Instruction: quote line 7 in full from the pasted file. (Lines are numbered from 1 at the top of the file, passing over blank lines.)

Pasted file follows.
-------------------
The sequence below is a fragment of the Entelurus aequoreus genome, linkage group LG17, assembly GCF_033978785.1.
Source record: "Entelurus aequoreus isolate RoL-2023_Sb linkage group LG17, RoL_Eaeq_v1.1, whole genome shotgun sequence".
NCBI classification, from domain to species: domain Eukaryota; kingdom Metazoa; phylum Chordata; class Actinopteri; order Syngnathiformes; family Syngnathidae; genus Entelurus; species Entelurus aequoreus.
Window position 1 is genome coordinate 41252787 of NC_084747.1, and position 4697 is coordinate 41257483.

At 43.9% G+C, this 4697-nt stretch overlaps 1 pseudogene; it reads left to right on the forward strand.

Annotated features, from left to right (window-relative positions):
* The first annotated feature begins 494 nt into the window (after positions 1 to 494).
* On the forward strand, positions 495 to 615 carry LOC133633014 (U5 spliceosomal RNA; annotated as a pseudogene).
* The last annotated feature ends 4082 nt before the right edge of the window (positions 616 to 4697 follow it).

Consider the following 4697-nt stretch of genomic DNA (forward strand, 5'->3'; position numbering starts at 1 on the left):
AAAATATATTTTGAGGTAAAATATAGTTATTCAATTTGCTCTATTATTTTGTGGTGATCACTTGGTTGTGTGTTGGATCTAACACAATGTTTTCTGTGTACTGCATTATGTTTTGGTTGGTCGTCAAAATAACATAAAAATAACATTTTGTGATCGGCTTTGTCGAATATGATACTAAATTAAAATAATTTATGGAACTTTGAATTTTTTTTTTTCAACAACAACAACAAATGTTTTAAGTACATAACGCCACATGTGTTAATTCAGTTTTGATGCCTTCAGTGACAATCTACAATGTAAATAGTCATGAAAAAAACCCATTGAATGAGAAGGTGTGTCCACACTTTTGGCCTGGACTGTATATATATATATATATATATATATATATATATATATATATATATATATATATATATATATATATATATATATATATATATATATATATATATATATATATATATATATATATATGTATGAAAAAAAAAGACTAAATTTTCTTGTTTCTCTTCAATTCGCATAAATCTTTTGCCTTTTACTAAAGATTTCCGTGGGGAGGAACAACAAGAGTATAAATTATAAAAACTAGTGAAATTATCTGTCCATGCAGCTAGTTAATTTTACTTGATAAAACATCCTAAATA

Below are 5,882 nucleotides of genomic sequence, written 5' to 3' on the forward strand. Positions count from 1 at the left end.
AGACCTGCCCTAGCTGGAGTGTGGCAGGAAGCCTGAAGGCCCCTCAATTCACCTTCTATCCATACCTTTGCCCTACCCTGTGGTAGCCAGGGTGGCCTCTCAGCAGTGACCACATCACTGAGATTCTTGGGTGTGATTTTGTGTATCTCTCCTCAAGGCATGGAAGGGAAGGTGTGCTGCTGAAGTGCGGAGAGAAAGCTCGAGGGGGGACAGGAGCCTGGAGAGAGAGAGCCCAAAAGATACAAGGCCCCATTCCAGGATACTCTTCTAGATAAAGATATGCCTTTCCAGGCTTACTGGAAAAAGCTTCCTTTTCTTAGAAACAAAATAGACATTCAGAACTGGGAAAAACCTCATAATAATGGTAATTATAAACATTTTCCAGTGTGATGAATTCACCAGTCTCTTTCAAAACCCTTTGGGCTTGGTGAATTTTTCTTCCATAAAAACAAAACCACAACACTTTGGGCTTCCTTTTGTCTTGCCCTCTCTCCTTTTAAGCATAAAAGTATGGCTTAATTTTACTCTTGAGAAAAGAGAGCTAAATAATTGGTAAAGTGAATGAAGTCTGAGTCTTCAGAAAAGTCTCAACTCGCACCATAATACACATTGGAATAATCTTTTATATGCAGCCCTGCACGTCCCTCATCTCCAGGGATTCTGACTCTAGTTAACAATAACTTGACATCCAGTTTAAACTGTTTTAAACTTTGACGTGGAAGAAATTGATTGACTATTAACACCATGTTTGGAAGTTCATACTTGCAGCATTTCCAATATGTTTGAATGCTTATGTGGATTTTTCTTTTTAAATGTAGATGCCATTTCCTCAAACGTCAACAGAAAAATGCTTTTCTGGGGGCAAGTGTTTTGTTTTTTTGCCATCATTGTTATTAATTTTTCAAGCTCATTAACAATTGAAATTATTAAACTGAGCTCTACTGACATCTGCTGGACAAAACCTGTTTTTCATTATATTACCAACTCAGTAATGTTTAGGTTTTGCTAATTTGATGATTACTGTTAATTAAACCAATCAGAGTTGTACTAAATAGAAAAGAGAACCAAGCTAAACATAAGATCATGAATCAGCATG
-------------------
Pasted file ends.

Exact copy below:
* The first annotated feature begins 494 nt into the window (after positions 1 to 494).